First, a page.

You obviously don’t need to write out the answer in such detail in a multiple-choice test, but it is worth doing it so that you can see exactly why the answer is (A). This question requires that you understand circular motion and are able to write down the forces and apply the equation F = ma, without getting confused by doubts about ‘centrifugal force’.
People often find circular motion hard to understand, and there are two confusions that crop up again and again. So it pays to remember these two principles:
- Centripetal acceleration is a geometric property of circular motion. That is, even in a world where there were no such thing as mass, or force, a point moving in a circle would still be accelerating towards the centre of the circle. It’s just because of the geometry of the situation. It is worth working out for yourself the centripetal acceleration of a point moving in a circle, without any mention of mass, just to ensure you remember this.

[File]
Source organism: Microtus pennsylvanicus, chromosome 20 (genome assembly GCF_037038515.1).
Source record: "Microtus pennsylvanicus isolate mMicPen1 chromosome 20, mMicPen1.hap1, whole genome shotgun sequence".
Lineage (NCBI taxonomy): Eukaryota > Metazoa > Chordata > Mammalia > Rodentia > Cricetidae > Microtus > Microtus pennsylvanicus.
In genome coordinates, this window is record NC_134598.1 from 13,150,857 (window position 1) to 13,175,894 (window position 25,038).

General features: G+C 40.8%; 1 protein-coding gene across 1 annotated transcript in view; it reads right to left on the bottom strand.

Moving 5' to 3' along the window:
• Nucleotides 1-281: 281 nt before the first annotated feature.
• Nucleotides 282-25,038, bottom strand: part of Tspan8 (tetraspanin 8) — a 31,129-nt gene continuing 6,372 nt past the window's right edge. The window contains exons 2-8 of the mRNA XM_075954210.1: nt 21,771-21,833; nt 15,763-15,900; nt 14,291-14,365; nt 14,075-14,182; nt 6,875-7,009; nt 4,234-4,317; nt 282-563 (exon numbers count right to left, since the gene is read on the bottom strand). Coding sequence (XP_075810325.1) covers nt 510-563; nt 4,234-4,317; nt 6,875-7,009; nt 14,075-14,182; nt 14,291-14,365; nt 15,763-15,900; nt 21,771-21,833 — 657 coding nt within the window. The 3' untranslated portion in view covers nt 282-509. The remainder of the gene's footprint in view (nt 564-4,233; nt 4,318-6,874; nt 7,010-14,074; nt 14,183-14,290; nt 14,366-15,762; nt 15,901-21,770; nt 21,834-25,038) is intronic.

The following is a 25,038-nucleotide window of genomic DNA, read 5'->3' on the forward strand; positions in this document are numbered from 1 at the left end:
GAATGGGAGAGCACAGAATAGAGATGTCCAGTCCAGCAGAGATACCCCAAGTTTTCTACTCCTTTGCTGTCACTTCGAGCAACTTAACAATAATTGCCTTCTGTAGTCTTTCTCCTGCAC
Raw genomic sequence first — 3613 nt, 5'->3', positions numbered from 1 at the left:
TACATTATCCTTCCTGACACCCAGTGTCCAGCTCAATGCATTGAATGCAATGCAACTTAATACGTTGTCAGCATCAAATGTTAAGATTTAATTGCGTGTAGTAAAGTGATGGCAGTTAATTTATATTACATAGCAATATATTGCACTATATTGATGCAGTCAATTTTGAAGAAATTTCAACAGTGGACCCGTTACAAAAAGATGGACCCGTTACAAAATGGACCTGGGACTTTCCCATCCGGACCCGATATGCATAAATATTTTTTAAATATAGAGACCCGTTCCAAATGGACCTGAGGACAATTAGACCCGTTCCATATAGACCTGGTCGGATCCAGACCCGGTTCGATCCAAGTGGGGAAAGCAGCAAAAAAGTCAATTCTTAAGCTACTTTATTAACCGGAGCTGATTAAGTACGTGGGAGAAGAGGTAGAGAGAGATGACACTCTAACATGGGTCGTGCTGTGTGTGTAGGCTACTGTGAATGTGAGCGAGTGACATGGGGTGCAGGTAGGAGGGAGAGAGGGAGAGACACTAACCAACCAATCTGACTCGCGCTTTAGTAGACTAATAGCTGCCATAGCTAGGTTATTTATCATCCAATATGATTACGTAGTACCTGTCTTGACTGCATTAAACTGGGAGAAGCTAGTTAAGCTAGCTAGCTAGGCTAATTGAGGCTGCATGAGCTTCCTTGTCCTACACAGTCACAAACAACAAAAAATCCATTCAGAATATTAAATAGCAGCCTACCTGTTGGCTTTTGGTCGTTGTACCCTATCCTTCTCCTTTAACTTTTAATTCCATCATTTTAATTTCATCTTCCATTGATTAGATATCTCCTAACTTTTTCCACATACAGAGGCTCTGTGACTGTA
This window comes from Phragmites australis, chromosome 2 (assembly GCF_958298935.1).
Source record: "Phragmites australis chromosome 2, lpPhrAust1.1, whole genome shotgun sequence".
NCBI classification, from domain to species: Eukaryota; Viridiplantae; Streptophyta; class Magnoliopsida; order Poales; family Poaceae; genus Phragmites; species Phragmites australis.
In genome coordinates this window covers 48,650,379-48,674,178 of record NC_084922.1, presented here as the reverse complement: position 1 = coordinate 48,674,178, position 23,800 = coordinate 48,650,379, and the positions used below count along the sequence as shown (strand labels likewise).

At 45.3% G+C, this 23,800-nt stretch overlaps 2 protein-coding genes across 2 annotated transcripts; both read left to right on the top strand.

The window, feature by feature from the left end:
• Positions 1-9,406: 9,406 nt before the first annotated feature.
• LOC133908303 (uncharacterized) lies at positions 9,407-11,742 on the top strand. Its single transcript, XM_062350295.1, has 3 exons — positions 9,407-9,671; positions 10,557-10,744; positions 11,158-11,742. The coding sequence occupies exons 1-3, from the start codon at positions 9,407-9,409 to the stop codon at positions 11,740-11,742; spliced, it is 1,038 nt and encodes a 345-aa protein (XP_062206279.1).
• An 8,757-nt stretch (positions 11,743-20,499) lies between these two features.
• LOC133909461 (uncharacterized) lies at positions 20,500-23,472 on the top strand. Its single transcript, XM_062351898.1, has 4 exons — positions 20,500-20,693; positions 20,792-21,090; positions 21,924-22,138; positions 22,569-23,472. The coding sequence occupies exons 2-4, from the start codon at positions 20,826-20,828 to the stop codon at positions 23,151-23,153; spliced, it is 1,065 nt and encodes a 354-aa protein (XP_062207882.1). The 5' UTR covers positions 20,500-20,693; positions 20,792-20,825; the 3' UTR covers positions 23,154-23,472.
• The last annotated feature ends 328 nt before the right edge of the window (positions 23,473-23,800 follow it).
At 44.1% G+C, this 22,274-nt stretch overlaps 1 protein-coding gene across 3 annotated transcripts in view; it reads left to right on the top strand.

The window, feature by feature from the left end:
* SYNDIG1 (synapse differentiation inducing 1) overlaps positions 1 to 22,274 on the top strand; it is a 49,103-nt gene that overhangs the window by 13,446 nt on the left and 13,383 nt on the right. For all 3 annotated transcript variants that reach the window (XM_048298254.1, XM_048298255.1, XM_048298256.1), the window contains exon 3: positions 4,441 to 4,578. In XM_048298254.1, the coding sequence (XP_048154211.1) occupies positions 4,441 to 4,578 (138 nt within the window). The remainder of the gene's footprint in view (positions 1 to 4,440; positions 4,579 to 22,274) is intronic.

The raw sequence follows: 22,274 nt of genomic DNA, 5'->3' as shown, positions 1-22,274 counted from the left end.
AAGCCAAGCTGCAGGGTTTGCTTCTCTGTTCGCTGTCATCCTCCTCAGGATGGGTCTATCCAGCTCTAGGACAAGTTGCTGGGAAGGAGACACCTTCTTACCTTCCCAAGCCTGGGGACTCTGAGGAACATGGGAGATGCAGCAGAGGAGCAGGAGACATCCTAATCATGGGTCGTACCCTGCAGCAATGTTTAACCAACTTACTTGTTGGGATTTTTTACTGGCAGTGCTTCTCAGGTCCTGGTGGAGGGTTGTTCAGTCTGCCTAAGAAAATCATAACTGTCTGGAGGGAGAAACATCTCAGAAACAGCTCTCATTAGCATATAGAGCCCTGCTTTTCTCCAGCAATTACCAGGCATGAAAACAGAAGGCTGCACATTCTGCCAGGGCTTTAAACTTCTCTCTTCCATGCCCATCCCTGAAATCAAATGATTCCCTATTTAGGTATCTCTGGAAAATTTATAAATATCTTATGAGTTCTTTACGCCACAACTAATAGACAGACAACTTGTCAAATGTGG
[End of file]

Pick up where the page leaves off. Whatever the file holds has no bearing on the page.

- If you find yourself thinking about ‘causality’, stop. In mechanics there is no such thing as causality: there are masses, forces and accelerations, and a law linking them together in an equation. So statements like “the object has inertia, which makes it want to go straight on and this causes it to exert a centrifugal force on the track” are a recipe for disaster.
So do what we have done in the question above: find the kinetic energy (and hence the velocity) of the puck in terms of its loss in potential energy, write down the forces on the puck, and the acceleration that the puck is undergoing, find a suitable direction to resolve the force and acceleration vectors, and apply F = ma.
Once you have done this, there is a trick that comes up very often in mechanics. For an object to stick to another object, there is a condition that they are pushing against each other with a force F, where F must be greater than or equal to zero. If the pushing force is less than zero, the objects won’t remain touching.